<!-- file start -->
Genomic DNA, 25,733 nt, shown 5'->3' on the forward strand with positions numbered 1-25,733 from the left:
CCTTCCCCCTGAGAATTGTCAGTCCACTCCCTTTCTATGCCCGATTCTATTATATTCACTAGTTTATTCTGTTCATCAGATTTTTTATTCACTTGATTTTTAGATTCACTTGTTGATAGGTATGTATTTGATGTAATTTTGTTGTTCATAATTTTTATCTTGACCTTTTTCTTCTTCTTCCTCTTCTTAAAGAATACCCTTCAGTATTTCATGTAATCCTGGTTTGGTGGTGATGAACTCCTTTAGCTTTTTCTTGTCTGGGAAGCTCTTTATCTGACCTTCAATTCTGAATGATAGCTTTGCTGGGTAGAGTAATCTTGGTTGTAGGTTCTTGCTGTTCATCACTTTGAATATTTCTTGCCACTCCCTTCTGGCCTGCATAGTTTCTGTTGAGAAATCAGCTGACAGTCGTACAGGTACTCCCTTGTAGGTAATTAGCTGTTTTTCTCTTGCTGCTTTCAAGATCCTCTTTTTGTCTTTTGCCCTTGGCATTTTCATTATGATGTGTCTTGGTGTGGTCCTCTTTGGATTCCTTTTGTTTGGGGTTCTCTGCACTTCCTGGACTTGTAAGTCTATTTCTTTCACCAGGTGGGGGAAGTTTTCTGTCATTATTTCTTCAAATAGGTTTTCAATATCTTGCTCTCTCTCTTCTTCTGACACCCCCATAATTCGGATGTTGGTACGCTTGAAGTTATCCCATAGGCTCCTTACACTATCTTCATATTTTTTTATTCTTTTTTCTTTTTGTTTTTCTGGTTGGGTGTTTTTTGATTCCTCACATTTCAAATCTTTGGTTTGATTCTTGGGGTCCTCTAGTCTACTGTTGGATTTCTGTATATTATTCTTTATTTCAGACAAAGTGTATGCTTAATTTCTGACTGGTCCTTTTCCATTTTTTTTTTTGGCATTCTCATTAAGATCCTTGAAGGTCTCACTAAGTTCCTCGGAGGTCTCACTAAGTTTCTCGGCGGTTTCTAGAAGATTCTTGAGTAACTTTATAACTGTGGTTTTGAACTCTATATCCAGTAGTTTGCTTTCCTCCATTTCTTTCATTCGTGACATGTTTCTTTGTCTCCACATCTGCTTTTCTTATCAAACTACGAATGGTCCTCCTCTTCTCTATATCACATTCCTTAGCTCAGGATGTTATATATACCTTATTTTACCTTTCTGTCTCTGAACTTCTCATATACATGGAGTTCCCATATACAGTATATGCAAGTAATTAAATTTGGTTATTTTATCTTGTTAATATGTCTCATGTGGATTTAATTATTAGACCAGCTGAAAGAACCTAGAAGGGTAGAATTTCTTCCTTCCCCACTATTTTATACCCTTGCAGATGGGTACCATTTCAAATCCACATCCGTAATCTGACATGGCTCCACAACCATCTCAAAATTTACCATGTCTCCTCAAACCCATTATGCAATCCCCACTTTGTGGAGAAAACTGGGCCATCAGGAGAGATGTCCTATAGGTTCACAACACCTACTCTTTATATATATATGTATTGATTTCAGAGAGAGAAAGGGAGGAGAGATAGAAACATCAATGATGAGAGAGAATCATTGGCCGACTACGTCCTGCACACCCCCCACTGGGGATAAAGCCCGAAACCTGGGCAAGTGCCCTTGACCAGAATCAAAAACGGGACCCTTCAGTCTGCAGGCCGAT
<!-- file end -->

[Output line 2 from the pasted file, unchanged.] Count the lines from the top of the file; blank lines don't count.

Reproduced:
CCTTCCCCCTGAGAATTGTCAGTCCACTCCCTTTCTATGCCCGATTCTATTATATTCACTAGTTTATTCTGTTCATCAGATTTTTTATTCACTTGATTTTTAGATTCACTTGTTGATAGGTATGTATTTGATGTAATTTTGTTGTTCATAATTTTTATCTTGACCTTTTTCTTCTTCTTCCTCTTCTTAAAGAATACCCTTCAGTATTTCATGTAATCCTGGTTTGGTGGTGATGAACTCCTTTAGCTTTTTCTTGTCTGGGAAGCTCTTTATCTGACCTTCAATTCTGAATGATAGCTTTGCTGGGTAGAGTAATCTTGGTTGTAGGTTCTTGCTGTTCATCACTTTGAATATTTCTTGCCACTCCCTTCTGGCCTGCATAGTTTCTGTTGAGAAATCAGCTGACAGTCGTACAGGTACTCCCTTGTAGGTAATTAGCTGTTTTTCTCTTGCTGCTTTCAAGATCCTCTTTTTGTCTTTTGCCCTTGGCATTTTCATTATGATGTGTCTTGGTGTGGTCCTCTTTGGATTCCTTTTGTTTGGGGTTCTCTGCACTTCCTGGACTTGTAAGTCTATTTCTTTCACCAGGTGGGGGAAGTTTTCTGTCATTATTTCTTCAAATAGGTTTTCAATATCTTGCTCTCTCTCTTCTTCTGACACCCCCATAATTCGGATGTTGGTACGCTTGAAGTTATCCCATAGGCTCCTTACACTATCTTCATATTTTTTTATTCTTTTTTCTTTTTGTTTTTCTGGTTGGGTGTTTTTTGATTCCTCACATTTCAAATCTTTGGTTTGATTCTTGGGGTCCTCTAGTCTACTGTTGGATTTCTGTATATTATTCTTTATTTCAGACAAAGTGTATGCTTAATTTCTGACTGGTCCTTTTCCATTTTTTTTTTTGGCATTCTCATTAAGATCCTTGAAGGTCTCACTAAGTTCCTCGGAGGTCTCACTAAGTTTCTCGGCGGTTTCTAGAAGATTCTTGAGTAACTTTATAACTGTGGTTTTGAACTCTATATCCAGTAGTTTGCTTTCCTCCATTTCTTTCATTCGTGACATGTTTCTTTGTCTCCACATCTGCTTTTCTTATCAAACTACGAATGGTCCTCCTCTTCTCTATATCACATTCCTTAGCTCAGGATGTTATATATACCTTATTTTACCTTTCTGTCTCTGAACTTCTCATATACATGGAGTTCCCATATACAGTATATGCAAGTAATTAAATTTGGTTATTTTATCTTGTTAATATGTCTCATGTGGATTTAATTATTAGACCAGCTGAAAGAACCTAGAAGGGTAGAATTTCTTCCTTCCCCACTATTTTATACCCTTGCAGATGGGTACCATTTCAAATCCACATCCGTAATCTGACATGGCTCCACAACCATCTCAAAATTTACCATGTCTCCTCAAACCCATTATGCAATCCCCACTTTGTGGAGAAAACTGGGCCATCAGGAGAGATGTCCTATAGGTTCACAACACCTACTCTTTATATATATATGTATTGATTTCAGAGAGAGAAAGGGAGGAGAGATAGAAACATCAATGATGAGAGAGAATCATTGGCCGACTACGTCCTGCACACCCCCCACTGGGGATAAAGCCCGAAACCTGGGCAAGTGCCCTTGACCAGAATCAAAAACGGGACCCTTCAGTCTGCAGGCCGAT